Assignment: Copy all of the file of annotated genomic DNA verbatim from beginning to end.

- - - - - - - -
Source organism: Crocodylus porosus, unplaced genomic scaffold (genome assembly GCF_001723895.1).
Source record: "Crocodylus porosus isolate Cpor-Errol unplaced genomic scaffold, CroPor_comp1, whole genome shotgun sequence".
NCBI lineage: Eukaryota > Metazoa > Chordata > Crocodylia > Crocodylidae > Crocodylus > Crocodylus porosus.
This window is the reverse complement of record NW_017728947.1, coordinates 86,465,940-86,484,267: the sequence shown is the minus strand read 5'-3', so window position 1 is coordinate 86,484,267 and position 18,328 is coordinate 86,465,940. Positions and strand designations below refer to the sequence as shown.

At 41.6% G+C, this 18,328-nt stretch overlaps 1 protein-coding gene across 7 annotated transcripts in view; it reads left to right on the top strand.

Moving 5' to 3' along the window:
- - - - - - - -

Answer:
Source organism: Crocodylus porosus, unplaced genomic scaffold (genome assembly GCF_001723895.1).
Source record: "Crocodylus porosus isolate Cpor-Errol unplaced genomic scaffold, CroPor_comp1, whole genome shotgun sequence".
NCBI lineage: Eukaryota > Metazoa > Chordata > Crocodylia > Crocodylidae > Crocodylus > Crocodylus porosus.
This window is the reverse complement of record NW_017728947.1, coordinates 86,465,940-86,484,267: the sequence shown is the minus strand read 5'-3', so window position 1 is coordinate 86,484,267 and position 18,328 is coordinate 86,465,940. Positions and strand designations below refer to the sequence as shown.

At 41.6% G+C, this 18,328-nt stretch overlaps 1 protein-coding gene across 7 annotated transcripts in view; it reads left to right on the top strand.

Moving 5' to 3' along the window: